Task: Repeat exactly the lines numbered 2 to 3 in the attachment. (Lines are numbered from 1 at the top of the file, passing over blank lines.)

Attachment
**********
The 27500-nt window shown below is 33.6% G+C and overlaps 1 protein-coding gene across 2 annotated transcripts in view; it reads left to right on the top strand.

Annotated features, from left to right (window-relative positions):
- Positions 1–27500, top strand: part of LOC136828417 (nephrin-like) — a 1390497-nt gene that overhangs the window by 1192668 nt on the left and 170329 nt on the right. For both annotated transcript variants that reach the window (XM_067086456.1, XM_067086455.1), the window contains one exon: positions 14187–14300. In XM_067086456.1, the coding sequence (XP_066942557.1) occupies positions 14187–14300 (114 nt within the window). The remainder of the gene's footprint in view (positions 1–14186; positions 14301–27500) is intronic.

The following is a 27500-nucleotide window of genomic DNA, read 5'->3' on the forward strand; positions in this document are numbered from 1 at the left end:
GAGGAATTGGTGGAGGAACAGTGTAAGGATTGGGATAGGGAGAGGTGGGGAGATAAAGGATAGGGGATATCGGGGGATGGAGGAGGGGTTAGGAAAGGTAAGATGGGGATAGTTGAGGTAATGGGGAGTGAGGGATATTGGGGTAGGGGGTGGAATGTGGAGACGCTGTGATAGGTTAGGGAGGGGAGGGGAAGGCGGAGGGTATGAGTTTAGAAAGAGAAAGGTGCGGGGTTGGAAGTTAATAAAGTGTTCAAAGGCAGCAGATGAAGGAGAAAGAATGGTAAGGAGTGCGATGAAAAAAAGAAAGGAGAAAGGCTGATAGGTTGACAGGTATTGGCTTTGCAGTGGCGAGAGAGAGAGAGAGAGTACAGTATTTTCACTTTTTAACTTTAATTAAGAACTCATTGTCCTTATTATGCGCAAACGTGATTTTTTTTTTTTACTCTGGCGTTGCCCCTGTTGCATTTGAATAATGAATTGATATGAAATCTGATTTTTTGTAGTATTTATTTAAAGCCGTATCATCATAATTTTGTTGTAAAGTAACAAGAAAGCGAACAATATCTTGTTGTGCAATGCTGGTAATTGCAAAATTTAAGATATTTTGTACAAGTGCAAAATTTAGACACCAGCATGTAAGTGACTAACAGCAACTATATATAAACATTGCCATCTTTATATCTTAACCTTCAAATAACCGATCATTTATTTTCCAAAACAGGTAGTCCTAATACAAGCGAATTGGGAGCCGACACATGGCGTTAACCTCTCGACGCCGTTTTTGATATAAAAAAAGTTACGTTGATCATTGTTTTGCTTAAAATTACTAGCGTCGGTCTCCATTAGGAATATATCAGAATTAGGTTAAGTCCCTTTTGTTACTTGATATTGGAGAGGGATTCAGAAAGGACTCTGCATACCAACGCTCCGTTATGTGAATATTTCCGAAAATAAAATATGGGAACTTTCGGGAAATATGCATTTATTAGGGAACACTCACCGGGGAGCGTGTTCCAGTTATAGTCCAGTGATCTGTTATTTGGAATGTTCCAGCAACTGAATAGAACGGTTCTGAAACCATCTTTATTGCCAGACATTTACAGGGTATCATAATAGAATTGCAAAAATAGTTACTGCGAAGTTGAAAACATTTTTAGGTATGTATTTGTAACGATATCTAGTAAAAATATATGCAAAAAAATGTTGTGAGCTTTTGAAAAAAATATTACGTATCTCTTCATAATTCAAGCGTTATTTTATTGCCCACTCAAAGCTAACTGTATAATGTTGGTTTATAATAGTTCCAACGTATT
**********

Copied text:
Annotated features, from left to right (window-relative positions):
- Positions 1–27500, top strand: part of LOC136828417 (nephrin-like) — a 1390497-nt gene that overhangs the window by 1192668 nt on the left and 170329 nt on the right. For both annotated transcript variants that reach the window (XM_067086456.1, XM_067086455.1), the window contains one exon: positions 14187–14300. In XM_067086456.1, the coding sequence (XP_066942557.1) occupies positions 14187–14300 (114 nt within the window). The remainder of the gene's footprint in view (positions 1–14186; positions 14301–27500) is intronic.